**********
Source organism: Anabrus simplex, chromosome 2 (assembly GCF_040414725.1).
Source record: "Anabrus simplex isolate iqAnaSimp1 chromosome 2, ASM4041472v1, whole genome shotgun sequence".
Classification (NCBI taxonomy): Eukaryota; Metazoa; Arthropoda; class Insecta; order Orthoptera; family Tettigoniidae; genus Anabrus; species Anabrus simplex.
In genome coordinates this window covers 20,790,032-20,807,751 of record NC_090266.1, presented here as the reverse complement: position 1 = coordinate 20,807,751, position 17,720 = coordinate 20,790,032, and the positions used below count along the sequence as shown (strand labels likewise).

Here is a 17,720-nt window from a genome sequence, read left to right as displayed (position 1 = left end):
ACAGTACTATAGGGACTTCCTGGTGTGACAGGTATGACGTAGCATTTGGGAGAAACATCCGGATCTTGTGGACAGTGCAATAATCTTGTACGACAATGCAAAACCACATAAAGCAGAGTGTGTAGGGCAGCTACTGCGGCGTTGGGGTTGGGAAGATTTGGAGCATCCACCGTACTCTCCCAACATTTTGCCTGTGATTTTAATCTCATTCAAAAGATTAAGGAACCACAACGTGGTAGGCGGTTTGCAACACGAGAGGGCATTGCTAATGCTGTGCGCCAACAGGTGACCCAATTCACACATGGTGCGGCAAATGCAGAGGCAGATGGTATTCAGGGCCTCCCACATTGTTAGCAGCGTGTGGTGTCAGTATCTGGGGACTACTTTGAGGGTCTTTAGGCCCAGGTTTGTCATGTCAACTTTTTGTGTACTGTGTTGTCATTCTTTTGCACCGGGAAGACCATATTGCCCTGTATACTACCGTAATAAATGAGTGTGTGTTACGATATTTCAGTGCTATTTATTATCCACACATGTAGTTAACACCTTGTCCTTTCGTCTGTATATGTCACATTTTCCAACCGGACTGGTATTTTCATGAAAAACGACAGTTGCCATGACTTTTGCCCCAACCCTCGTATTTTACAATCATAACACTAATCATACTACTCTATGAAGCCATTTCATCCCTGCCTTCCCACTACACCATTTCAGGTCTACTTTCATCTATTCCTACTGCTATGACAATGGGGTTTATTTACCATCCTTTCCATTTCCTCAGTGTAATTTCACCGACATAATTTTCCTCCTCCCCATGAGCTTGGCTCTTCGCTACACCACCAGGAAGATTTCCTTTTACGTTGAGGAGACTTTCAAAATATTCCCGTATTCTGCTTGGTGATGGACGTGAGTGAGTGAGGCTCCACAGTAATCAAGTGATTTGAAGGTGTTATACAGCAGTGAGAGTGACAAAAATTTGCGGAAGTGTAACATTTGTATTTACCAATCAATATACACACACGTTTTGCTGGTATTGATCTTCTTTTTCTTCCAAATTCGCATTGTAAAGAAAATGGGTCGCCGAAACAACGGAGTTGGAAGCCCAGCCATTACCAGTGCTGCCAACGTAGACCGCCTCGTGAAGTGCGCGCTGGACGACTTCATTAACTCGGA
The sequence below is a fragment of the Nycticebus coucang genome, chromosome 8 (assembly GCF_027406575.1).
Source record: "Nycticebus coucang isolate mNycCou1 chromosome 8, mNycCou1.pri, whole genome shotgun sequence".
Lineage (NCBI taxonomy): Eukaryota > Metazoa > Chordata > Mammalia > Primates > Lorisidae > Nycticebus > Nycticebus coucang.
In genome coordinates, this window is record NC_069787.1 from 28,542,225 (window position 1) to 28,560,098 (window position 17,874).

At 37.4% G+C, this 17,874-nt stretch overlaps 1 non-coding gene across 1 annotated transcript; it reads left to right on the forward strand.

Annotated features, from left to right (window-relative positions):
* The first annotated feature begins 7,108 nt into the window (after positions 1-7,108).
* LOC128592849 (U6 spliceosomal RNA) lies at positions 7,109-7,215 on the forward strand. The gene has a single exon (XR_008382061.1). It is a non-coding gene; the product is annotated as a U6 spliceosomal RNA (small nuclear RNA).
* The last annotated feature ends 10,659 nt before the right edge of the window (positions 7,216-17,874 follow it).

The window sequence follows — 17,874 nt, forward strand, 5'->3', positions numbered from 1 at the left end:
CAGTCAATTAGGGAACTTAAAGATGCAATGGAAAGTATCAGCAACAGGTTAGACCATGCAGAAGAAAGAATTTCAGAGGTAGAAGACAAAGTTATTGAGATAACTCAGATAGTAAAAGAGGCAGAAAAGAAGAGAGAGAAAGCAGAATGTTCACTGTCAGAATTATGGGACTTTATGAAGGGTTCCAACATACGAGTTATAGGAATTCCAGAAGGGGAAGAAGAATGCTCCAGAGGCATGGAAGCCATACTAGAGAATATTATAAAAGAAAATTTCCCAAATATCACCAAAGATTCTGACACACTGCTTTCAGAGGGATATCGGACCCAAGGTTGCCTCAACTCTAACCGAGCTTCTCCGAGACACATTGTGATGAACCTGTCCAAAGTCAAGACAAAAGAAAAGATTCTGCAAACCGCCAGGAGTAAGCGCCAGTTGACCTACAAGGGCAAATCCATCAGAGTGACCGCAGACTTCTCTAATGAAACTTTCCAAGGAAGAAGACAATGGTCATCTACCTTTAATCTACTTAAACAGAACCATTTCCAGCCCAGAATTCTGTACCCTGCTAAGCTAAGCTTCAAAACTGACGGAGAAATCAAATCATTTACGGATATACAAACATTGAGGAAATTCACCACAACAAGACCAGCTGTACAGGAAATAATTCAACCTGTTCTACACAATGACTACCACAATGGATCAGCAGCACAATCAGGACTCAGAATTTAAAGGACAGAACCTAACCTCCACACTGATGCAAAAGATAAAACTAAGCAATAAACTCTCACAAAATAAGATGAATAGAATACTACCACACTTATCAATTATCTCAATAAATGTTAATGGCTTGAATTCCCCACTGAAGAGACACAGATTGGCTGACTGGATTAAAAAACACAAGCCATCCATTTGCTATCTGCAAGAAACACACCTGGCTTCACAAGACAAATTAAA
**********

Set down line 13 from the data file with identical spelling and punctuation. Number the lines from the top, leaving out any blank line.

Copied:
* The first annotated feature begins 7,108 nt into the window (after positions 1-7,108).